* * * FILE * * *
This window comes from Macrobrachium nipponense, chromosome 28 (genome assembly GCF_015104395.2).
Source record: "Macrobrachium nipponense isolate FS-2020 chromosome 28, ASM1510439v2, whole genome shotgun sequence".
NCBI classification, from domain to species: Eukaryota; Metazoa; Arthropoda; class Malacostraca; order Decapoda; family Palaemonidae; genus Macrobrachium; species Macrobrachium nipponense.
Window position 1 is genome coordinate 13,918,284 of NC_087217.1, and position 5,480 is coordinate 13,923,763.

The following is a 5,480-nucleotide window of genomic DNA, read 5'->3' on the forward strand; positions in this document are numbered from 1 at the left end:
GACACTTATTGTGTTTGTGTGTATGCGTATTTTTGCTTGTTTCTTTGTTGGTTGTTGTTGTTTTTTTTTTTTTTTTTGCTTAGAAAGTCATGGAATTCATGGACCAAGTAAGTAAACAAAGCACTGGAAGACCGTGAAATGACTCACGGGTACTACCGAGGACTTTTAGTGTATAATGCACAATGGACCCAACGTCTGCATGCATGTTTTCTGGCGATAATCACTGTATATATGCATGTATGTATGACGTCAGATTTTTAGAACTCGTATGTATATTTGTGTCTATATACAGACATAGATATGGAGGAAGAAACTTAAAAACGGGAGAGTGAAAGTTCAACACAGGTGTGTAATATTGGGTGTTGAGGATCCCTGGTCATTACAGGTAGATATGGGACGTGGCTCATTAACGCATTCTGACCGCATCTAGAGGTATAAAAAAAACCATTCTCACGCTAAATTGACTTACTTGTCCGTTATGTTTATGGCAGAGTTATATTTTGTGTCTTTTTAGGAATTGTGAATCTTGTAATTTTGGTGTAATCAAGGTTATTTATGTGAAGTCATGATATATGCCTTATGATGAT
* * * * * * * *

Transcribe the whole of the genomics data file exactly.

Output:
This window comes from Macrobrachium nipponense, chromosome 28 (genome assembly GCF_015104395.2).
Source record: "Macrobrachium nipponense isolate FS-2020 chromosome 28, ASM1510439v2, whole genome shotgun sequence".
NCBI classification, from domain to species: Eukaryota; Metazoa; Arthropoda; class Malacostraca; order Decapoda; family Palaemonidae; genus Macrobrachium; species Macrobrachium nipponense.
Window position 1 is genome coordinate 13,918,284 of NC_087217.1, and position 5,480 is coordinate 13,923,763.

The following is a 5,480-nucleotide window of genomic DNA, read 5'->3' on the forward strand; positions in this document are numbered from 1 at the left end:
GACACTTATTGTGTTTGTGTGTATGCGTATTTTTGCTTGTTTCTTTGTTGGTTGTTGTTGTTTTTTTTTTTTTTTTTGCTTAGAAAGTCATGGAATTCATGGACCAAGTAAGTAAACAAAGCACTGGAAGACCGTGAAATGACTCACGGGTACTACCGAGGACTTTTAGTGTATAATGCACAATGGACCCAACGTCTGCATGCATGTTTTCTGGCGATAATCACTGTATATATGCATGTATGTATGACGTCAGATTTTTAGAACTCGTATGTATATTTGTGTCTATATACAGACATAGATATGGAGGAAGAAACTTAAAAACGGGAGAGTGAAAGTTCAACACAGGTGTGTAATATTGGGTGTTGAGGATCCCTGGTCATTACAGGTAGATATGGGACGTGGCTCATTAACGCATTCTGACCGCATCTAGAGGTATAAAAAAAACCATTCTCACGCTAAATTGACTTACTTGTCCGTTATGTTTATGGCAGAGTTATATTTTGTGTCTTTTTAGGAATTGTGAATCTTGTAATTTTGGTGTAATCAAGGTTATTTATGTGAAGTCATGATATATGCCTTATGATGAT